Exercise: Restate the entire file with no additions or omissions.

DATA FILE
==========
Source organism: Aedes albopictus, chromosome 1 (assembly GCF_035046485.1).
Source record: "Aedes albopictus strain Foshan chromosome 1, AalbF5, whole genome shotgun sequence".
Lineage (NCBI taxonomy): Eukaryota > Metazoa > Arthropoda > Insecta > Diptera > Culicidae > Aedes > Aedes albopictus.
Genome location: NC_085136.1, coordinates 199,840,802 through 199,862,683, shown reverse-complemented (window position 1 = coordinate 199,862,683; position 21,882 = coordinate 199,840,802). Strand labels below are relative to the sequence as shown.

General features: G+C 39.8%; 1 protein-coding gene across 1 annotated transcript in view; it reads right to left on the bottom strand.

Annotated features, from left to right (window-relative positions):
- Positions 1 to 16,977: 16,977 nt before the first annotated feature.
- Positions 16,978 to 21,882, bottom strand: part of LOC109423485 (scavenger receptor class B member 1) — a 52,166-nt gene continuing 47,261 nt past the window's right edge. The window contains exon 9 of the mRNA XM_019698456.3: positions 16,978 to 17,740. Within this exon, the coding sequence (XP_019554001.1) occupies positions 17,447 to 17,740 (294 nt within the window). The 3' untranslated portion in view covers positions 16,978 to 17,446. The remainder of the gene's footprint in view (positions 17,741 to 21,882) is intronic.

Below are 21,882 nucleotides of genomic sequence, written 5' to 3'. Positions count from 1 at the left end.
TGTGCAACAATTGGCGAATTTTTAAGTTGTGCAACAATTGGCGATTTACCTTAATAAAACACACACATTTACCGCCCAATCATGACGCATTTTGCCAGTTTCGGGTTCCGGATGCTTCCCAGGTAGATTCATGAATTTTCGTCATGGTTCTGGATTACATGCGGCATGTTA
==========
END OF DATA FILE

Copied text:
Source organism: Aedes albopictus, chromosome 1 (assembly GCF_035046485.1).
Source record: "Aedes albopictus strain Foshan chromosome 1, AalbF5, whole genome shotgun sequence".
Lineage (NCBI taxonomy): Eukaryota > Metazoa > Arthropoda > Insecta > Diptera > Culicidae > Aedes > Aedes albopictus.
Genome location: NC_085136.1, coordinates 199,840,802 through 199,862,683, shown reverse-complemented (window position 1 = coordinate 199,862,683; position 21,882 = coordinate 199,840,802). Strand labels below are relative to the sequence as shown.

General features: G+C 39.8%; 1 protein-coding gene across 1 annotated transcript in view; it reads right to left on the bottom strand.

Annotated features, from left to right (window-relative positions):
- Positions 1 to 16,977: 16,977 nt before the first annotated feature.
- Positions 16,978 to 21,882, bottom strand: part of LOC109423485 (scavenger receptor class B member 1) — a 52,166-nt gene continuing 47,261 nt past the window's right edge. The window contains exon 9 of the mRNA XM_019698456.3: positions 16,978 to 17,740. Within this exon, the coding sequence (XP_019554001.1) occupies positions 17,447 to 17,740 (294 nt within the window). The 3' untranslated portion in view covers positions 16,978 to 17,446. The remainder of the gene's footprint in view (positions 17,741 to 21,882) is intronic.

Below are 21,882 nucleotides of genomic sequence, written 5' to 3'. Positions count from 1 at the left end.
TGTGCAACAATTGGCGAATTTTTAAGTTGTGCAACAATTGGCGATTTACCTTAATAAAACACACACATTTACCGCCCAATCATGACGCATTTTGCCAGTTTCGGGTTCCGGATGCTTCCCAGGTAGATTCATGAATTTTCGTCATGGTTCTGGATTACATGCGGCATGTTA